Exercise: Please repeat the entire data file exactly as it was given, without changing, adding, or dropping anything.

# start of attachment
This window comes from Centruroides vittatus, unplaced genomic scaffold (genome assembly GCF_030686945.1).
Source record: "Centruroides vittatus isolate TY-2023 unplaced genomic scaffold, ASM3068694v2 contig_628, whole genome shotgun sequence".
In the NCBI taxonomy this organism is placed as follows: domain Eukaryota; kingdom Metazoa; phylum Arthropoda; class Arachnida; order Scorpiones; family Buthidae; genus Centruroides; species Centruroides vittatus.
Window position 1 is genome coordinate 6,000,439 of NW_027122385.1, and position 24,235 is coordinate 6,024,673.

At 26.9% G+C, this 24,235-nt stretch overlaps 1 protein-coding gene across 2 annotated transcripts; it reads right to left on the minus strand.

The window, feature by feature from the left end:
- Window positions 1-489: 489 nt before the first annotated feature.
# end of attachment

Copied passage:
This window comes from Centruroides vittatus, unplaced genomic scaffold (genome assembly GCF_030686945.1).
Source record: "Centruroides vittatus isolate TY-2023 unplaced genomic scaffold, ASM3068694v2 contig_628, whole genome shotgun sequence".
In the NCBI taxonomy this organism is placed as follows: domain Eukaryota; kingdom Metazoa; phylum Arthropoda; class Arachnida; order Scorpiones; family Buthidae; genus Centruroides; species Centruroides vittatus.
Window position 1 is genome coordinate 6,000,439 of NW_027122385.1, and position 24,235 is coordinate 6,024,673.

At 26.9% G+C, this 24,235-nt stretch overlaps 1 protein-coding gene across 2 annotated transcripts; it reads right to left on the minus strand.

The window, feature by feature from the left end:
- Window positions 1-489: 489 nt before the first annotated feature.